A7. I have to say Lorelei Eurto! I can't get over how very productive she is. And she seems to design with such ease. She must work very fast when she is assembling, and I know also with very high quality. And basically everything she does is so extraordinary nice. Always inspiring. I bow myself in admiration to her. I really do. She really is something else, and such a very important force in the beading community. Very generous with sharing her sources, and with techniques. And I love her challenges.

{Necklace from Malin's entry into one of Lorelei's challenges}
Thank you very much for enduring reading all this text about me. 


Thanks so much Malin for taking the time to answer my questions, I've loved finding out about you and your jewellery! Check out


Malin's Blog
Malin's Shop


If you have enjoyed this post, why not check out my original Introducing......post with New Orleans jewellery artist, Heidi Post.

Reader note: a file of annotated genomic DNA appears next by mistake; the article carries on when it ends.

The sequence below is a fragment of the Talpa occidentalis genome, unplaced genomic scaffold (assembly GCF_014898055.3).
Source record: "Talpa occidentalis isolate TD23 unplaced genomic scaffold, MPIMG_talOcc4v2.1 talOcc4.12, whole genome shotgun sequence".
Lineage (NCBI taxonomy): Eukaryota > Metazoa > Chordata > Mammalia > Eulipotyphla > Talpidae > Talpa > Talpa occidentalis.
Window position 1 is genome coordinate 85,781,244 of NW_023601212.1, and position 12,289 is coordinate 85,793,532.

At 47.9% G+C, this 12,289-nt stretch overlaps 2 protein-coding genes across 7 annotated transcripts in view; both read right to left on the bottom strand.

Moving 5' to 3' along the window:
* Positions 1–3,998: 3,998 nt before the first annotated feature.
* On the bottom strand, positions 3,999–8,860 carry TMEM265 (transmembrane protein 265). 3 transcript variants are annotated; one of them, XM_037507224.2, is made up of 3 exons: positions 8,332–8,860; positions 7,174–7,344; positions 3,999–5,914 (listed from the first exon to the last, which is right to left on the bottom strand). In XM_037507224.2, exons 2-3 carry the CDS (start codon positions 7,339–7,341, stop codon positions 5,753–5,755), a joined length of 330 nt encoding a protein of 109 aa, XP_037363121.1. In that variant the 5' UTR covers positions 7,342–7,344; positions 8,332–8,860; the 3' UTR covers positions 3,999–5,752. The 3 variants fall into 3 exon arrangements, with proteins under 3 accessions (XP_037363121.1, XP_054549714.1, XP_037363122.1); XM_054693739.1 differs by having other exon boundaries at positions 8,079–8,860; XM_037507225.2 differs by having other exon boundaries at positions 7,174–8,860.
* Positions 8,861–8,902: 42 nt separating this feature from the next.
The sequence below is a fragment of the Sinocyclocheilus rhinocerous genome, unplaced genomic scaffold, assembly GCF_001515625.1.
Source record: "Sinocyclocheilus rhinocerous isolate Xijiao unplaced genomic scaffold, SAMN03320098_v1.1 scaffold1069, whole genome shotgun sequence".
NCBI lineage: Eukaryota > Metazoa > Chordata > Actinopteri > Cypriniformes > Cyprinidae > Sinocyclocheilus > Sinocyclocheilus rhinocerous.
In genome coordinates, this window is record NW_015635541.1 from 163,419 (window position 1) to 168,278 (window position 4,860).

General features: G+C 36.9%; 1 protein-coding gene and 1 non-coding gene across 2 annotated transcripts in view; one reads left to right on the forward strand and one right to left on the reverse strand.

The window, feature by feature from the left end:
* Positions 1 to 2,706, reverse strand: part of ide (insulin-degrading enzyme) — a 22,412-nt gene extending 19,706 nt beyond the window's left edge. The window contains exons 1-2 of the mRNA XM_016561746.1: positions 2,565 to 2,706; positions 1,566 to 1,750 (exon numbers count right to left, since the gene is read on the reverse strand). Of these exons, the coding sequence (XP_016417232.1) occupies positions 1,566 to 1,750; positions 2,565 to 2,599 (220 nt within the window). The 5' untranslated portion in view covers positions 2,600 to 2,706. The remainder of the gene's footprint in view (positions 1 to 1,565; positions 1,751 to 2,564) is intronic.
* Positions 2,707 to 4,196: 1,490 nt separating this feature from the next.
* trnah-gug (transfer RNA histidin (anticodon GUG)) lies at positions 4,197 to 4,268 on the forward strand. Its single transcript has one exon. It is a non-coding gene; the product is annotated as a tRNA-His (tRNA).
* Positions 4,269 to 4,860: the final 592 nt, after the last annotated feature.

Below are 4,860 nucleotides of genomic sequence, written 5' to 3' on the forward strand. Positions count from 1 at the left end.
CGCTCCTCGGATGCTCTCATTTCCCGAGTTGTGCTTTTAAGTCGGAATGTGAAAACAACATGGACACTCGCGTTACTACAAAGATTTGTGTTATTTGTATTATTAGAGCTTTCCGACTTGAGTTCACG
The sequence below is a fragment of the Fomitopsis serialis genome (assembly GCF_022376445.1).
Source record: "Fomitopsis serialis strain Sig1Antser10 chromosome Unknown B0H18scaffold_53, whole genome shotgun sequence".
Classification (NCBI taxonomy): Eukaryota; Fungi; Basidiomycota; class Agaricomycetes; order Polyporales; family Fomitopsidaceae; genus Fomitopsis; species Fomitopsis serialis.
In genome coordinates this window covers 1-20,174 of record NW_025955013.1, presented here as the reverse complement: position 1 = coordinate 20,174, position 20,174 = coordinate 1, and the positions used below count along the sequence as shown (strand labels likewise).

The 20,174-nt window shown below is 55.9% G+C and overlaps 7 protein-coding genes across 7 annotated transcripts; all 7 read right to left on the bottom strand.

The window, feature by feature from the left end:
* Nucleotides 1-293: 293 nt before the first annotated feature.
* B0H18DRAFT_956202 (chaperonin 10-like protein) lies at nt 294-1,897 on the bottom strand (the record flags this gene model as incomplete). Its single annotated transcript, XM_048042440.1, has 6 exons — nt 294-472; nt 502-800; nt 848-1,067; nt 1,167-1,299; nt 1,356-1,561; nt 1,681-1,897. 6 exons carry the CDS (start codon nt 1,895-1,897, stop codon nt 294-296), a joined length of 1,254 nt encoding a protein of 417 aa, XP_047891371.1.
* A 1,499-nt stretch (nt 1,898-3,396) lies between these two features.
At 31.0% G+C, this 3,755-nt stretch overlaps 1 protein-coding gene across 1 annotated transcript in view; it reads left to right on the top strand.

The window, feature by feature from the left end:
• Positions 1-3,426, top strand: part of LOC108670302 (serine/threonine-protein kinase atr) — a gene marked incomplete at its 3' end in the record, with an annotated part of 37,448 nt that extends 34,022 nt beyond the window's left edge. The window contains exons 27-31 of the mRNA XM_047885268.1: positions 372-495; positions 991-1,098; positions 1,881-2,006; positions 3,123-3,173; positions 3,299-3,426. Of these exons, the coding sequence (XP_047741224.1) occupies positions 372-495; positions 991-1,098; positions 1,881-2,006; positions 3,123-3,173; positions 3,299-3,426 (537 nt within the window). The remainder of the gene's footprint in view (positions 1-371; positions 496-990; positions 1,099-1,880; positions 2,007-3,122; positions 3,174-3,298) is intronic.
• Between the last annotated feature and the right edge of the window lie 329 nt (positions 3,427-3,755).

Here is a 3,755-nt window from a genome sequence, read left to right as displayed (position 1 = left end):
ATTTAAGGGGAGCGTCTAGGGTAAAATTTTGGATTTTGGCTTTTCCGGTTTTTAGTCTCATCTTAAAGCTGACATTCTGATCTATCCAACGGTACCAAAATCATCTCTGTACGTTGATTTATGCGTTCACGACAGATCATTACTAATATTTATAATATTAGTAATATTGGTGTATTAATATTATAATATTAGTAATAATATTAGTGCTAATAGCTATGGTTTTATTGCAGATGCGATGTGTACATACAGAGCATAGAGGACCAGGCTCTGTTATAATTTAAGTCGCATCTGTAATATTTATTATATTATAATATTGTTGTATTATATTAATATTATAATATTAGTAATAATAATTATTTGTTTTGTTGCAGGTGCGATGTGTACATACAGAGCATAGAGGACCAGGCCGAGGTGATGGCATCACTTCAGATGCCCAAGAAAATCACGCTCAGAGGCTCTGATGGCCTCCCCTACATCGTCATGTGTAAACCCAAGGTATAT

11 comments:

Marcie Abney said...

Wonderful post on Malin! I'm so jealous of her bead stash!

Jo said...

A great interview! I loved seeing the photos of Malin's studio.

TesoriTrovati said...

Such a delightful and insightful interview! I love getting to know my beady friends better and she is one of the best out there. Thank you for sharing Malin with us!
Enjoy the day!
Erin

Janet said...

Malin is her Own self and so creative! I love her Vlogs! Shes so funny. Beautiful picture of her! Nice interview!

Fire Phoenix said...

I am so envious of Malin's studio! It looks like a shop, so luxurious!

FryeStyle said...

So fun reading this!! I got a little peek into Malin's mind! I like that! Thanks for a great interview, Songbeads! And Yay, Malin, you rock! :)

Heidi said...

Malin expresses herself so well. Not just in terms of creativity, but in her thoughtful and thorough answers. I do love her jewelry, and I can definitely relate to many of her answers here. Especially the Barbie stuff. I would make them clothes or home accessories, etc.

I love your interview series, Rebecca. Who's next?

urracaa.com said...

Super interview!

Like the view of the studio. Where do you keep your beads in? In little glass or plastic containers?

-pepita

My Life Under the Bus said...

Oh Malin I love your studio what a happy spot!!!

Linda said...

Thank you for this lovely interview with Malin. I admire her work so it was fun getting to know her better.

missficklemedia.com said...

I Really. Really. Really love Malin.